No Russian missiles or bombs were falling on Uzhhrod when I visited this city of 120,000 in western Ukraine three weeks ago. But there were plenty of fresh graves. The remains of 39 men from this city, ages 21 to 54, reside in this cemetery, all killed since Russia's invasion in February.
An older part of the cemetery contains the bodies of men and women from this city, some of the more than 14,000 Ukrainians killed since Russia's first invasion of Ukraine and seizure of Crimea in 2014. "For us," said Anatoly Sukhalov, who takes care of the cemetery, "this war has been going on for a long time."
The price of Ukraine's resistance to Russia's brutal war is almost unimaginable for most Americans. In addition to the destruction of half of Ukraine's power grid which has plunged Uzhhrod and most of the Zakarpattia region into freezing nights and days without electricity, Archbishop Borys Gudziak of the Ukrainian Greek Catholic Church said that over 2,000 Ukrainian schools, 500 hospitals, 150,000 dwellings, and 20,000 miles of road have been destroyed. "This is genocide," he said.
Last week, the U.S. and Germany finally agreed to give Ukraine the tanks for which President Volodymyr Zelenskyy has been pleading. America's gas-guzzling M-1 Abrams tanks and Germany's Leopard 2's, more flexible and easier to operate, may help Kyiv take the military initiative ahead of an expected new Russian offensive this spring.
Recently, Washington announced yet another package of $2.5 billion in arms -- Stryker armored combat vehicles, armored personnel carriers, and the Patriot, the most advanced ground-based air defense system. But Ukraine has been begging for such advanced weapons for months. America's endless internal dithering has delayed giving Ukraine what it needs to prevent Russian President Vladimir Putin from systematically razing the country.
The same cannot be said for humanitarian aid spurred by American outrage over Putin's savagery. While the U.S. government alone has committed over $2 billion in humanitarian aid for Ukraine, the outpouring of support from individuals and non-government groups has been nothing short of astonishing.
Andrij Dobriansky, a U.N. representative for Ukraine's global diaspora who translated during my recent trip, estimates that the 1.5 million Ukrainian Americans, joined by some 200,000 refugees in the U.S., have raised over $100 million in emergency aid.
Archbishop Gudziak said that his church's parishioners alone have donated over $8,300,000. "This solidarity is not top down, as in the Russian army," he said. "It's bottom up -- a sense of solidarity based on a belief in human dignity."
Renew Democracy Initiative, the non-profit founded six years ago by Garry Kasparov, the Russian chess grandmaster and former world champion, to unite over 50 dissidents from 30 oppressive countries to celebrate and promote America's founding values, has raised over $10 million and has partnered with local groups and non-profits to deliver food, sleeping bags, and basic supplies.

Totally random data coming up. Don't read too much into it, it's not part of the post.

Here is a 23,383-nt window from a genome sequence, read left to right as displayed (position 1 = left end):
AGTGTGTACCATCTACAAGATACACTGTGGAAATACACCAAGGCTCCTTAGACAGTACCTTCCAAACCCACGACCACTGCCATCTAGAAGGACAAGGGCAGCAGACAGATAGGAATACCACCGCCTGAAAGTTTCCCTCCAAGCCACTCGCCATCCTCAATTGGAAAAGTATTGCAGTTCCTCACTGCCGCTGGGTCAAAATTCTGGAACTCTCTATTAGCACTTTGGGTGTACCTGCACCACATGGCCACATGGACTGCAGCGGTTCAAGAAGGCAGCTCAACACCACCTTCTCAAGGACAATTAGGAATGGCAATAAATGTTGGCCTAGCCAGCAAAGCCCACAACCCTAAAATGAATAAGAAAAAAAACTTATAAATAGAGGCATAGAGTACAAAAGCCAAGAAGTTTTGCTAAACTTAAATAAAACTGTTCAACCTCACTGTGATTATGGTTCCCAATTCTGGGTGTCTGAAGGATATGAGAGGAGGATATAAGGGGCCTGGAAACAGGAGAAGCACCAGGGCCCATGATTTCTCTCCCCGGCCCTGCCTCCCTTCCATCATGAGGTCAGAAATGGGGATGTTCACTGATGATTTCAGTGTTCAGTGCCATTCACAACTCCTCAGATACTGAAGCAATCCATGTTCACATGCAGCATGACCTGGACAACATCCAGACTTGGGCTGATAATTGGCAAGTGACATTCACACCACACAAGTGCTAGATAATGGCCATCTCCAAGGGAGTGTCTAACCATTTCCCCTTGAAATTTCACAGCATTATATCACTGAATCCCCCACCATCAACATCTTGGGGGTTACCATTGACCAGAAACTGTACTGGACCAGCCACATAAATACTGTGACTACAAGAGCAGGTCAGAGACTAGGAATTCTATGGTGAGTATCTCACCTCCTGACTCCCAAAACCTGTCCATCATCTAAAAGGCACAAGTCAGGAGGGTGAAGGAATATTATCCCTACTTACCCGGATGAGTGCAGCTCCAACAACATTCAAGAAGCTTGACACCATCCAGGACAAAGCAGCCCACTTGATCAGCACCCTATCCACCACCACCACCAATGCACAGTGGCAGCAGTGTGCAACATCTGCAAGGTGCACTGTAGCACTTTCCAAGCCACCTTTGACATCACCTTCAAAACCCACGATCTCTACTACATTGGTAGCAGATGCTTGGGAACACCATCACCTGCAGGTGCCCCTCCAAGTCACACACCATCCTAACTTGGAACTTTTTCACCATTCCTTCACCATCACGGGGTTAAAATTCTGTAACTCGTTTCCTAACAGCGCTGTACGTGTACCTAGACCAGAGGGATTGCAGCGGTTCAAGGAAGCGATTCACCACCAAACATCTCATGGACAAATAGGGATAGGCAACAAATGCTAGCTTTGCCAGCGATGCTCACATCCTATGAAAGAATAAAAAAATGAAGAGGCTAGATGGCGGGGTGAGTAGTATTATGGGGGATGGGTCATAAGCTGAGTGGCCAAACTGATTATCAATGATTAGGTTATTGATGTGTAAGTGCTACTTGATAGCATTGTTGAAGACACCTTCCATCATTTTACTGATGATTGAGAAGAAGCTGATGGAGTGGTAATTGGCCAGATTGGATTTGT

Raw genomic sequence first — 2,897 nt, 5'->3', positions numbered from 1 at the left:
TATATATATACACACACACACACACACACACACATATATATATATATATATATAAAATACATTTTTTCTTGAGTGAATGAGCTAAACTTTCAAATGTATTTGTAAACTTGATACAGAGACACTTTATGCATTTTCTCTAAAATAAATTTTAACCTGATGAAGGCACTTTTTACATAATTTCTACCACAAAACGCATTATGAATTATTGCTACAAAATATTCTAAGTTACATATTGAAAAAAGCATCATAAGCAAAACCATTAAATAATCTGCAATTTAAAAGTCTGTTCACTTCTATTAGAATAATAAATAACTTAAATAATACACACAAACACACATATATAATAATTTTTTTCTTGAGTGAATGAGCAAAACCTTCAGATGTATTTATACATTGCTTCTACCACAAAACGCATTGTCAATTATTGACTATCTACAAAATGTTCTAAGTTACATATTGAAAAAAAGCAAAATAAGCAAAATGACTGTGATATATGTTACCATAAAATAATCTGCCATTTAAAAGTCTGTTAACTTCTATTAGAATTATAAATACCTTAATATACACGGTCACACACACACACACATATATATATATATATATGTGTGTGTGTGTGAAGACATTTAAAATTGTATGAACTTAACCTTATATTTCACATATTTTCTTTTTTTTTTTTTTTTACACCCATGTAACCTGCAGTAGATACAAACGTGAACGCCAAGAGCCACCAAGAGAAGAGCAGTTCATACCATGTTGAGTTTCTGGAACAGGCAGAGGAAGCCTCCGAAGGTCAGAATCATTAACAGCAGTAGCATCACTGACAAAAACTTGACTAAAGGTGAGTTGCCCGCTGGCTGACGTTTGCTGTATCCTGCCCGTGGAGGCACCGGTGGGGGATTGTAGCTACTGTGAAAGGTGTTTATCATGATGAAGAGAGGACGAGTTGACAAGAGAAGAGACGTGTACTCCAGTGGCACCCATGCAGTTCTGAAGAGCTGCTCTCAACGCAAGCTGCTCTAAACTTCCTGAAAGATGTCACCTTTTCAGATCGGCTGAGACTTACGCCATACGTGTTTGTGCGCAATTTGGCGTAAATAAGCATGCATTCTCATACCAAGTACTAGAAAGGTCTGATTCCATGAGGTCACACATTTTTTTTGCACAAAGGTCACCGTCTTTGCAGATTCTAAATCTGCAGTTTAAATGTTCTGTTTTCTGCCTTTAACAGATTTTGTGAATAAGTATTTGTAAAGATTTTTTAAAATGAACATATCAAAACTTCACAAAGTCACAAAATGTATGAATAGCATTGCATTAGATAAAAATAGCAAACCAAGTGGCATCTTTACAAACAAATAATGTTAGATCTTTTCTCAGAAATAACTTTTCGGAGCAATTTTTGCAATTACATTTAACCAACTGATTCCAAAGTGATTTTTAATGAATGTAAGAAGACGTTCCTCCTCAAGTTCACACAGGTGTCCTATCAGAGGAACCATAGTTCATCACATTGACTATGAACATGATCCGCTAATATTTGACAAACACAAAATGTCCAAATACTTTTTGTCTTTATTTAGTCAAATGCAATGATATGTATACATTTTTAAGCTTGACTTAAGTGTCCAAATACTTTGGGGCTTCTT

Individuals, too, have demonstrated astonishing creativity. Hours after the Russian invasion, Jose Andres, who created the World Central Kitchen, sent food workers to help feed refugees crossing the border. Since then, some 4,500 staff and Ukrainian volunteer "food fighters" --chefs, drivers, warehouse managers, and logistics experts— have helped serve over 1 million meals a day throughout the country.
Mark Antal, a former Delta Force operator who provided security on my recent trip, spends weeks in Ukraine training women in towns and villages on a project called "Stop the Bleed," which provides basic nursing skills to women in towns and villages to treat wounded civilians.
"It only takes two-to-five minutes for a wounded person to bleed out," he said. In Ukraine, it can take up to 45 minutes for medical help to arrive. "So a trained civilian is a life-saver," he said.
Three weeks ago, I accompanied Earle Mack, a philanthropist and former U.S. ambassador to Finland, on his third trip to the country. Enraged by Russia's barbarism, he and former New York Gov. George Pataki traveled to Ukraine to ask officials what they needed most.
In January, Mack delivered the first of 385 industrial-strength heaters he had purchased to the governor of the Zakarpattia region. Operating on a single load of diesel fuel, the heater can run for 31 hours and heat a 20,000 cubic feet area, the size of a hotel ballroom.
"I wanted to do more than write a check," Mack said. Delivering the heaters in person, he said, ensured that they would reach their intended recipients, or what he called philanthropic "boots on the ground." Last week, Mack and Pataki launched a website -- "HeatUkraine.org" – to raise money for more heaters and other vital supplies to prevent Russia from crushing Ukrainian morale.
Although I had visited Ukraine eight times before Russia's invasion, nothing quite prepared me for the determination of Ukrainians to continue fighting until Russian forces totally withdraw. The resilience of ordinary Ukrainians -- their optimism, tenacity, and determination to persevere despite bombings, cold, hunger, and a crushed economy – was astonishing.
So, too, was their gratitude towards Americans for support in this existential struggle, a rarity in much of the world these days. "Your help and the resistance of the Ukrainian people will force Putin to withdraw," Viktor Mykyta, the governor of the Zakarpattia region, told us. "But even when Putin leaves, it may not save him. His crimes here will never be forgotten."